How This Entrepreneur Launched 52 Businesses in 1 Year
“Take action, but without leaping”
Calling it the most transformative experience of his entrepreneurial life, 29-year-old Colin Grussing has officially made good on a dizzying vow: to build a new business every week for one year.
Entitled 52businesses, the project was derived by New Orleans-based Grussing last March to help destigmatize the early-stage startup paradigm. In addition to conceiving proprietary ventures, 52businesses pivoted partway through its mission to serve as a kind of collaborative consultant for existing startups and nonprofits. They welcomed ventures of every stripe, Grussing says, from scalable concepts to local mom-and-pops.
Looking back at the year, some favorites include Apocalypse Camp, a survival course for adults that recently blew past its Kickstarter goal; the task delivery app Meusu; and Operation Spark, a non-profit that teaches at-risk youth to build prototypes for local startups.
“Over time, we simultaneously became more open-minded and more concise in our approach,” says Grussing’s partner, Jason Seidman, who serves as 52businesses’ CEO.
Given the project’s audacity, however, Grussing discusses success in relative terms. Today, 87 percent of the businesses continue to thrive, he says — by which he means they haven’t closed their doors yet. While 27 percent have made new hires, another 22 percent say they intend to do so within the next three months.
All told, the project has cost Grussing — who previously made money in real estate — roughly $100,000, he says.
While many of the businesses may have legs, its biggest money-maker to date has fins, Seidman jokes. During week five, not long after the Super Bowl, the team decided to vend a shark costume — even as Katy Perry’s legal team was blasting outcease and desist letters to other entrepreneurs attempting to profit off her campy halftime show.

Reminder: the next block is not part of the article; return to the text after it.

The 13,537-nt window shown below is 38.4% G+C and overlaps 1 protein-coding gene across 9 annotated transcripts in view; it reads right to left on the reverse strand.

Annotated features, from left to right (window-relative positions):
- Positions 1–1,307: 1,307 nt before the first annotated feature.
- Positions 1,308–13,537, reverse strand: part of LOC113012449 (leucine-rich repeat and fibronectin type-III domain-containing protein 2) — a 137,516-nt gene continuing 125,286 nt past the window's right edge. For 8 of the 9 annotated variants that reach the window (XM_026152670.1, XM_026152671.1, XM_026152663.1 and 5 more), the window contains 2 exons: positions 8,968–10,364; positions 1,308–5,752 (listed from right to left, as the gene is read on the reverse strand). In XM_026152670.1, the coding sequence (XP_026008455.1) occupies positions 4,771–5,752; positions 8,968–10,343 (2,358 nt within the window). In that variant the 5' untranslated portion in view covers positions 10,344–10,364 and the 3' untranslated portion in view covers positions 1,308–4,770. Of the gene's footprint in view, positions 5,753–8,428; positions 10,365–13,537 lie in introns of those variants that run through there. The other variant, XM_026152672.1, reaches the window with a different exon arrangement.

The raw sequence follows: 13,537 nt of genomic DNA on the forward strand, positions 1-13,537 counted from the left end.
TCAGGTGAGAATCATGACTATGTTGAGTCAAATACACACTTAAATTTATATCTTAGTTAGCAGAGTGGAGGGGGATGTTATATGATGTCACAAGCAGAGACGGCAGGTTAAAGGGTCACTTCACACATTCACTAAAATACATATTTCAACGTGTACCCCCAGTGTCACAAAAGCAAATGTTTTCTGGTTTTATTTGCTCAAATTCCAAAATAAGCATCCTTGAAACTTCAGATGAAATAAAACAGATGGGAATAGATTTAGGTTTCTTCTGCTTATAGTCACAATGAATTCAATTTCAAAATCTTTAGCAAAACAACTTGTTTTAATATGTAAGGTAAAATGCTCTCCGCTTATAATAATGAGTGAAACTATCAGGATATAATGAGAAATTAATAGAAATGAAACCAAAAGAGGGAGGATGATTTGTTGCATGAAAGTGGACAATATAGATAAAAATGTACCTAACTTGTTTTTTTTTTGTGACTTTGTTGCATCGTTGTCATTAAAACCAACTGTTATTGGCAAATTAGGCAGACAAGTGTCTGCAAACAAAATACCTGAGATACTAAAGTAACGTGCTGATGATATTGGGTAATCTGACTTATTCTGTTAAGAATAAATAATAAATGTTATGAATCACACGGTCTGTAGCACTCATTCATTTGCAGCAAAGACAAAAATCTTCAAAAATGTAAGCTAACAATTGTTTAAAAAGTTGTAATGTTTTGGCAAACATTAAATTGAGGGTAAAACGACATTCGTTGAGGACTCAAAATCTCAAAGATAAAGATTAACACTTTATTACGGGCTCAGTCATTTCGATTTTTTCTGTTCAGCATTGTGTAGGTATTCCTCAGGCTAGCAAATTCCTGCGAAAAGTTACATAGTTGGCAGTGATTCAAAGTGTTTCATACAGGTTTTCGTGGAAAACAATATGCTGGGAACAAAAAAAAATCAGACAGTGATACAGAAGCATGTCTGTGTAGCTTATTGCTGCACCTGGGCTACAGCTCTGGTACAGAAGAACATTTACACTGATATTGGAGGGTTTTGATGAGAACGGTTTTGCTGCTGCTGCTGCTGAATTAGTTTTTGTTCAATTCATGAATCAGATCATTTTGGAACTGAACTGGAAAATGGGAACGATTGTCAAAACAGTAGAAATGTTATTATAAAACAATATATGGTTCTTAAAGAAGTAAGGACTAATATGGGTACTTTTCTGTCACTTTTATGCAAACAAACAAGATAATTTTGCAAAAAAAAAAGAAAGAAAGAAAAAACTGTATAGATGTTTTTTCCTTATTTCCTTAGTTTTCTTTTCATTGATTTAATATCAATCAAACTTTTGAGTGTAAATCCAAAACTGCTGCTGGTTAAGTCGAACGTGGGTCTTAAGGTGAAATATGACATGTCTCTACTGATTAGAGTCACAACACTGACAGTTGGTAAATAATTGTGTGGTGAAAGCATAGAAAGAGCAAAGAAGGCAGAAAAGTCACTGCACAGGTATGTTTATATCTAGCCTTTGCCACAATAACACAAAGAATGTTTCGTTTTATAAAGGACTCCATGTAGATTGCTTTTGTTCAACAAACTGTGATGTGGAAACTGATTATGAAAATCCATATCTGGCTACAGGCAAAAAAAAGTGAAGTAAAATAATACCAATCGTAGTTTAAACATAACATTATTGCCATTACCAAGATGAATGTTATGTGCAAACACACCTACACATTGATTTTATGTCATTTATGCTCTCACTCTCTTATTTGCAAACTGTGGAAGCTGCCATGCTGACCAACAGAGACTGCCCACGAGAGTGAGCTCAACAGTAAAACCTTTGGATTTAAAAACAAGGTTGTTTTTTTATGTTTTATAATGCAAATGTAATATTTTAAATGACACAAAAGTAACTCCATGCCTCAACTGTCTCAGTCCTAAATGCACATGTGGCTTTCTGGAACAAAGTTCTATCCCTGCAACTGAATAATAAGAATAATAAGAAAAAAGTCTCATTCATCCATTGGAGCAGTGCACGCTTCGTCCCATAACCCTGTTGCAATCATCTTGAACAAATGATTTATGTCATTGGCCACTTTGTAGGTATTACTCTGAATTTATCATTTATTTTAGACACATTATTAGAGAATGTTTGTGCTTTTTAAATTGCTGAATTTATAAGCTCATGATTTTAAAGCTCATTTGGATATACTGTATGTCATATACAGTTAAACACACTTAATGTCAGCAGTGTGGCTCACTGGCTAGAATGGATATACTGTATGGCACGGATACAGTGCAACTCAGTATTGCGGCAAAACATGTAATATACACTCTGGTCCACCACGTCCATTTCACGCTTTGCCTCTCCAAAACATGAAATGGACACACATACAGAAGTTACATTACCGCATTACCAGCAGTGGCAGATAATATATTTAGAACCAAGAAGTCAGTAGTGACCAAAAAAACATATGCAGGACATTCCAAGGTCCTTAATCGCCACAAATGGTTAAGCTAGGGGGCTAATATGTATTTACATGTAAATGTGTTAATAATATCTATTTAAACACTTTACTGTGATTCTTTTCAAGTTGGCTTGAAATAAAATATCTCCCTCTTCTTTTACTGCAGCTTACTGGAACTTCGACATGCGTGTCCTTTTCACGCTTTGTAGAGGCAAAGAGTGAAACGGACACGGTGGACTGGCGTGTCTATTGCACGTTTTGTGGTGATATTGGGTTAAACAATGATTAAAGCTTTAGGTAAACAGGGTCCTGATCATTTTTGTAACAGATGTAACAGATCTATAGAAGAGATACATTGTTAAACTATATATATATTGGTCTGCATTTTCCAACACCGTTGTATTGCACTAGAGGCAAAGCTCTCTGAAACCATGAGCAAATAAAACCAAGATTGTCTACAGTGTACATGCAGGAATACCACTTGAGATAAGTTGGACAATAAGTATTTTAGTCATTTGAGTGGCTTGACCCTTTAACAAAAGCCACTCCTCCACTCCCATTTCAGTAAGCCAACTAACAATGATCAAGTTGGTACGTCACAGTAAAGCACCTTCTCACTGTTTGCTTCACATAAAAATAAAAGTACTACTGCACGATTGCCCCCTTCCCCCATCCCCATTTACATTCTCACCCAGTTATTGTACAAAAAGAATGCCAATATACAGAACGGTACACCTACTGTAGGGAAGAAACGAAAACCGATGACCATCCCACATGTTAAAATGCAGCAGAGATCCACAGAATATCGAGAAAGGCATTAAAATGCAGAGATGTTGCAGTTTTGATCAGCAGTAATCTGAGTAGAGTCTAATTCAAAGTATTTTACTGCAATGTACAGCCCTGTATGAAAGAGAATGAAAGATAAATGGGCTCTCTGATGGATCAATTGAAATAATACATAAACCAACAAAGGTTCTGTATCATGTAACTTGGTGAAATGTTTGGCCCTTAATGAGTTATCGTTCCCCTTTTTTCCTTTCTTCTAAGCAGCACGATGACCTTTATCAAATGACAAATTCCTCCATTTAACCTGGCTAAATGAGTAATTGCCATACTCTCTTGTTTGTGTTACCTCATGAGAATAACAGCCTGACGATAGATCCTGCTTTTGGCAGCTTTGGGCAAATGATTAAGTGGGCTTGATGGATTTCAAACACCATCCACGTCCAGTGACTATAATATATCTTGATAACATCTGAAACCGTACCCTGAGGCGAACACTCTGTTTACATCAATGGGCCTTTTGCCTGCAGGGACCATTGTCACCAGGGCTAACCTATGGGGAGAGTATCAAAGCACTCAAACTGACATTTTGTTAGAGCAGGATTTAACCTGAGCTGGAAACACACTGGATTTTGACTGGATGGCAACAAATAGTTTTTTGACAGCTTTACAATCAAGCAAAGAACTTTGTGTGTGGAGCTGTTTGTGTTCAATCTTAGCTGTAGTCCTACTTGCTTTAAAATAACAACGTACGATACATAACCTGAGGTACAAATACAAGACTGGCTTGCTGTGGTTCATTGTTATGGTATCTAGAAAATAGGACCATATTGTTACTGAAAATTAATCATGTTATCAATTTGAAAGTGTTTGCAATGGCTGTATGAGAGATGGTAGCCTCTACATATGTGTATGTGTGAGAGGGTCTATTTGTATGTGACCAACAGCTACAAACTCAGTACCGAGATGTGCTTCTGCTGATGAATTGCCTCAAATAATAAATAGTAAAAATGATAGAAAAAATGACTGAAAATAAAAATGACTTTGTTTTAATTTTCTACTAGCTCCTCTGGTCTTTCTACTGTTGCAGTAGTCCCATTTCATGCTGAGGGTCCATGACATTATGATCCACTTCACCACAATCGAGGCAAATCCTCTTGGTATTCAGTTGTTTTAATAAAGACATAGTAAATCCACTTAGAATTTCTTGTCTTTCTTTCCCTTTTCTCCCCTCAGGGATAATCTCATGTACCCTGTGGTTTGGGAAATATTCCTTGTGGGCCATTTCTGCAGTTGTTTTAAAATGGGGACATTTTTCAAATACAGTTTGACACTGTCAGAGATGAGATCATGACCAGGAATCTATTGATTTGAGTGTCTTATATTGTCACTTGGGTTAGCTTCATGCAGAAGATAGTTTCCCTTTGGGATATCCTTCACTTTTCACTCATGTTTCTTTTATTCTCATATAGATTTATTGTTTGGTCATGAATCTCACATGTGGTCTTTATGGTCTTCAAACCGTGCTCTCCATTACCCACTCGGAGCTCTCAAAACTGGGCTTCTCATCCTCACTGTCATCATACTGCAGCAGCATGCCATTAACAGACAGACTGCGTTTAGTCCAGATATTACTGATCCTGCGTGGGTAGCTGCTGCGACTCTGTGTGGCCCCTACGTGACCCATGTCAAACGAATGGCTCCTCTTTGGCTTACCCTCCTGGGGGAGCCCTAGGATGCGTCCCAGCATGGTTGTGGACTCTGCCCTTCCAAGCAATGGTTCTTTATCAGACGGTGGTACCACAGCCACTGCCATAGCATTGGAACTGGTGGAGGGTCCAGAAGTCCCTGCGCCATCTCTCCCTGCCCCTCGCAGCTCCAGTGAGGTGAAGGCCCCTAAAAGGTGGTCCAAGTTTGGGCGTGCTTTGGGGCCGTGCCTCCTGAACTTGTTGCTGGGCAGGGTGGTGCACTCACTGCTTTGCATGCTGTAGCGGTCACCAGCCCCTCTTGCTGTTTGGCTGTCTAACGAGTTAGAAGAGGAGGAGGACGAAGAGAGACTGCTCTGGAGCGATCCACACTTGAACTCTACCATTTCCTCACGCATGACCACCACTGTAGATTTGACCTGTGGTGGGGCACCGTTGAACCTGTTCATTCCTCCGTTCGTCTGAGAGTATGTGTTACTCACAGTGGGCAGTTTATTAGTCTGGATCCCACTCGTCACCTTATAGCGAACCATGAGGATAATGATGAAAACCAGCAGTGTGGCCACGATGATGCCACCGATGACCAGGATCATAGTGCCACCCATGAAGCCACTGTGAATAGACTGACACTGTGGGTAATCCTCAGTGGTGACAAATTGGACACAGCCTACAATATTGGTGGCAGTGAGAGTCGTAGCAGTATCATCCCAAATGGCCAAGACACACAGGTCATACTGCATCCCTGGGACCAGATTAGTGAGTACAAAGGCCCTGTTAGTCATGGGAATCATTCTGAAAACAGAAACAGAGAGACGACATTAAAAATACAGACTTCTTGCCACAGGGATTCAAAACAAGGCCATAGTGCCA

“Sharks are so hot right now,” reads the costume’s carefully-worded ecommerce site, “everywhere from Katy, Texas, to Perryville, Mo.” At $165 a pop, Grussing says he’s raking in $1,000 to $2,000 per week.
If 52businesses has been invigorating on a professional level, it has wreaked havoc on Grussing’s personal life. Though Seidman found love during week 17 — a collaboration with a social entrepreneurship program at Tulane University — Grussing’s fiancé ultimately broke off their engagement due to the endeavor’s crushing weight.
“I treated her more like an intern than I should have,” Grussing concedes. However, the two have since reconciled and are planning a beach trip away from any work distractions — though Grussing says he wouldn’t pass up the opportunity to product-test a forthcoming floating beer koozie.
Indeed, the concept of a vacation doesn’t seem to exist in Grussing’s frenetic mind. Case in point: just one month after closing a chapter on 52business’ first year, the team is — yep — getting ready to start back up all over again.
But this time, they’re not going at it alone. While Grussing initially intended to subsidize 52businesses via corporate sponsorships, the team is now seeking investors to turn 52businesses into a permanent seed incubator program. “We’ve been talking to several different funds in the city, and a few outside, that just want to have those feet in the ground in New Orleans,” Seidman says.
The team also plans to harness lessons learned in order to improve their approach. One of the biggest stumbling blocks last year, Seidman says, was encountering participants who were “interested in the allure of entrepreneurship but who weren’t necessarily willing to put in the time it takes to be an entrepreneur.”
“Which was a big part of the mission,” Grussing adds, “to show people before they quit their jobs, whether or not they should quit their jobs.”
And at the end of the day, Grussing says, there are several actionable takeaways to be gleaned from the experiment. “Focus on being effective rather than efficient,” he says, and accept that surprises — both good and bad — are inevitably lurking around every turn.
“Take action, but without leaping,” Seidman suggests. “Utilize your network and your friends and your family to get a prototype — without quitting your job first, without dropping out of school. And then if the idea proves to continue growing, then it’s time to reevaluate those things.”